Lifestyle in a Can
The power of energy
Posted Jan 07, 2013
Energy Drinks – Hope and Hype Without Health
Tired out by the holidays? Energy can be yours. Instantly. You’ll work better. Perform better. Stay bright and alert (so claims of 5 Hour Energy)
Or you can achieve “Monster Energy”. In seconds, you can “Unleash Your Beast.”
The newest fracas about energy drinks, a $10 billion industry and the most rapidly growing beverage “segment” in the U.S., might almost be funny. Instead, the big joke’s on us. Selling expensive caffeine flavored with sugar and vitamins as, in Monster’s Phrase, “Lifestyle in a Can” proves three things:1. Money trumps health in American politics and economics. The physical, mental, and social well-being of the population – its health – doesn’t even have a place at the debate 2. Americans don’t like drugs - we love, love drugs – especially when you can sell them to kids, get them without a prescription, and tell folks they’re “safe”3. The placebo effect is amazingly powerful. It's time to use it to enhance health and improve our economy, not hook and abuse our youth.
The energy drink manufacturers know all about how the placebo effect. They use it in their advertising and marketing mercilessly. They’ve managed to convince tens of millions of kids and adults worldwide that their products are more effective than simple caffeine.
Except, as the New York Times pointed out recently, there’s effectively no evidence that energy drinks- what I’ve called anti-relaxation drinks – have any useful effect beyond their caffeine content.
But they certainly declare that they do “way more.” Here’s a sample of Monster’s Internet "Marketing" – (they explain that they don’t do advertising):
"Most companies spend their money on ad agencies, TV commercials, radio spots, and billboards to tell you how good their products are. At Monster we choose none of the above. Instead, we support the scene, our bands, our athletes and our fans. We back athletes so they can make a career out of their passion. We promote concert tours, so our favorite bands can visit your home town. We celebrate with our fans and riders by throwing parties and making the coolest events we can think of a reality...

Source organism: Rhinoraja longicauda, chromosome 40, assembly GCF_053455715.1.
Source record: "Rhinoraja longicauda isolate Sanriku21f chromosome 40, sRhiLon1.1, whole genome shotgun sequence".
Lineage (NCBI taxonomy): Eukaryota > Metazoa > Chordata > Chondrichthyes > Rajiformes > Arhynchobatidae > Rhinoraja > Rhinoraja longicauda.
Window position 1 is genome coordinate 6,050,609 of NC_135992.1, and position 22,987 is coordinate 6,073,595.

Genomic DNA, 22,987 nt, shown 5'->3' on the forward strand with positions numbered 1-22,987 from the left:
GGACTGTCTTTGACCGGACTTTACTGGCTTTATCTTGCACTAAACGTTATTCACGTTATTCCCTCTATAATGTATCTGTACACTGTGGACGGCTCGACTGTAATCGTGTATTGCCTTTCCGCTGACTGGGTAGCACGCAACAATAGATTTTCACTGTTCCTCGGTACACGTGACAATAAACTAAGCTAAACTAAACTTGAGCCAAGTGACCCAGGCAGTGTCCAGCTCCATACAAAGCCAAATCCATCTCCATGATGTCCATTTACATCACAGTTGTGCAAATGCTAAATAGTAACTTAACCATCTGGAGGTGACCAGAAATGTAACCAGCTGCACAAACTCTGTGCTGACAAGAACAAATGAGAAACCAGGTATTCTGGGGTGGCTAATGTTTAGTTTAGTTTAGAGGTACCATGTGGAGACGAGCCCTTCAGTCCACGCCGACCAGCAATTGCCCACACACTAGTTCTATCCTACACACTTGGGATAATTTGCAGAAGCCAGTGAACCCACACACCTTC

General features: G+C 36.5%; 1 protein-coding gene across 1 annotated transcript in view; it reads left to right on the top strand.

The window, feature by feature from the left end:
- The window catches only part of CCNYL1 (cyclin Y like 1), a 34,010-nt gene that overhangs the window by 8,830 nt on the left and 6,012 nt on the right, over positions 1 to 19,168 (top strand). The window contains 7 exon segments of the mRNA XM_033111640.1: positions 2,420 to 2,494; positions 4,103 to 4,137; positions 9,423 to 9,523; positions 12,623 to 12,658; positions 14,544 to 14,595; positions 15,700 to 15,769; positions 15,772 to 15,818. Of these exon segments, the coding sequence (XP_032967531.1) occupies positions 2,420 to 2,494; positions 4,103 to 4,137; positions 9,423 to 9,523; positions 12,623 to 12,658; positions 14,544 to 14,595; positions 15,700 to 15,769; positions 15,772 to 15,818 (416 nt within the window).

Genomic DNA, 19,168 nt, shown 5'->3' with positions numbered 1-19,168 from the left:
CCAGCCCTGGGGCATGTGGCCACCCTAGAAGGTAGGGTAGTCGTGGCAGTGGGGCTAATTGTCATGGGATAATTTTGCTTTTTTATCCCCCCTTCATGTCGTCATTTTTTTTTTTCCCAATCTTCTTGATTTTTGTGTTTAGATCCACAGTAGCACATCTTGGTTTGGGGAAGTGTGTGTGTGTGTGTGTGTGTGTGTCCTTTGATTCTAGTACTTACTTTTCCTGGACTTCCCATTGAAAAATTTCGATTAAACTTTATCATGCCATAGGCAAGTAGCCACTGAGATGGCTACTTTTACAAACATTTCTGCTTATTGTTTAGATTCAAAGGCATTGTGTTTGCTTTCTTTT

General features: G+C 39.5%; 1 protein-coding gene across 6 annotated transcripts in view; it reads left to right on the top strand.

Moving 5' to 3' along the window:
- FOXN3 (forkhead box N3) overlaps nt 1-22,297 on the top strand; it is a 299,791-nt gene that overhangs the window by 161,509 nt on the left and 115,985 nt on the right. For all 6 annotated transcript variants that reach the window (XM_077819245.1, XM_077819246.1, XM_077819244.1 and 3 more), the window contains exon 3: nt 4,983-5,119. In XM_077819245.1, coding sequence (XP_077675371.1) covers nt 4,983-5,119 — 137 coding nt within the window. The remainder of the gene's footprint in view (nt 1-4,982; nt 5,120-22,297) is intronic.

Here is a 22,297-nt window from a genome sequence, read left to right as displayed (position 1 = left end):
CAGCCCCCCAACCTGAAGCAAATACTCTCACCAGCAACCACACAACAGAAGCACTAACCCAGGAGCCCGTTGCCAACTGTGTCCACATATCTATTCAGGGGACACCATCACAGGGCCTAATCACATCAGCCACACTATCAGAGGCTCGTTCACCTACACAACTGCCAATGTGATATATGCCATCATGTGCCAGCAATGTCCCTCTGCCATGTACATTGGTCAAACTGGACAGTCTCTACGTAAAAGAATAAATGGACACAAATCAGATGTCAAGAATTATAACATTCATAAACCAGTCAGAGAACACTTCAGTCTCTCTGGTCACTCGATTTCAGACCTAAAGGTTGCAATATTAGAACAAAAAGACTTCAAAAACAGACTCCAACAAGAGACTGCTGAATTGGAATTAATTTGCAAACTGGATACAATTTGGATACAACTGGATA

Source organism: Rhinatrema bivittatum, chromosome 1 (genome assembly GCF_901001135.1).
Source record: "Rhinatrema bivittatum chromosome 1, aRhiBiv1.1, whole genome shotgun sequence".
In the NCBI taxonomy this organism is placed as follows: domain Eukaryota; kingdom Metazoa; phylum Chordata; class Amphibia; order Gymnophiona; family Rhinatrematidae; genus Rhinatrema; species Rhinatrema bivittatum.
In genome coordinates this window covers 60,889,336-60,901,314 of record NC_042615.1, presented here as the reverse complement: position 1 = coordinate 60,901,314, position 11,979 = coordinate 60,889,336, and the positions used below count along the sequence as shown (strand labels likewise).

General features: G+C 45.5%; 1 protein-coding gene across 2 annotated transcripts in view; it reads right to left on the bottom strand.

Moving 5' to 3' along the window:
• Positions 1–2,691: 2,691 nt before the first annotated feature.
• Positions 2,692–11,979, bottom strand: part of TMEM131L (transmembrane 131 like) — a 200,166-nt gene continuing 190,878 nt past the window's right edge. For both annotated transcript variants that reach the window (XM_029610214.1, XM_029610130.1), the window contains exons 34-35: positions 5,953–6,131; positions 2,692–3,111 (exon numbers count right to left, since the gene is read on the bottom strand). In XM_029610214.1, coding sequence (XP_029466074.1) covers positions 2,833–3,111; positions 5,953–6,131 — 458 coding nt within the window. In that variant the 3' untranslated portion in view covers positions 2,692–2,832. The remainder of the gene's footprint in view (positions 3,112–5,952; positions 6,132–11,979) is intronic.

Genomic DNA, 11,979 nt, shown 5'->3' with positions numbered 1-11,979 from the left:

In short, at Monster all our guys walk the walk in action sports, punk rock music, partying, hangin’ with the girls, and living life on the edge. Monster is way more than an energy drink. Led by our athletes, musicians, employees, distributors and fans, Monster is...
A "lifestyle in a can."
Drink Monster and you support renegade lifestyles, the coolest sports, the hippest bands. You are active, musical, sexy, transgressive, thrilling to “life on the edge.”
You’re even environmentally responsible.
Who can resist the power of energy?
Health Versus Hype
Caffeine is a powerful drug. Caffeinism is a known addiction.
But caffeine, in the form of coffee and tea, can be quite healthy. There’s evidence that coffee and tea – when used regularly and at set amounts – may help prevent Parkinsonism, diabetes, even future physical disability.
What’s the health evidence for energy drinks?
Miniscule. The companies don’t generally release their studies to the public – just “publicize” their "enormous" effects.
Yet there’s hardly any studies people can look at which demonstrate any effectiveness beyond caffeine. So does adding glucuronolactone, sugar, and B vitamins to caffeine improve performance and health?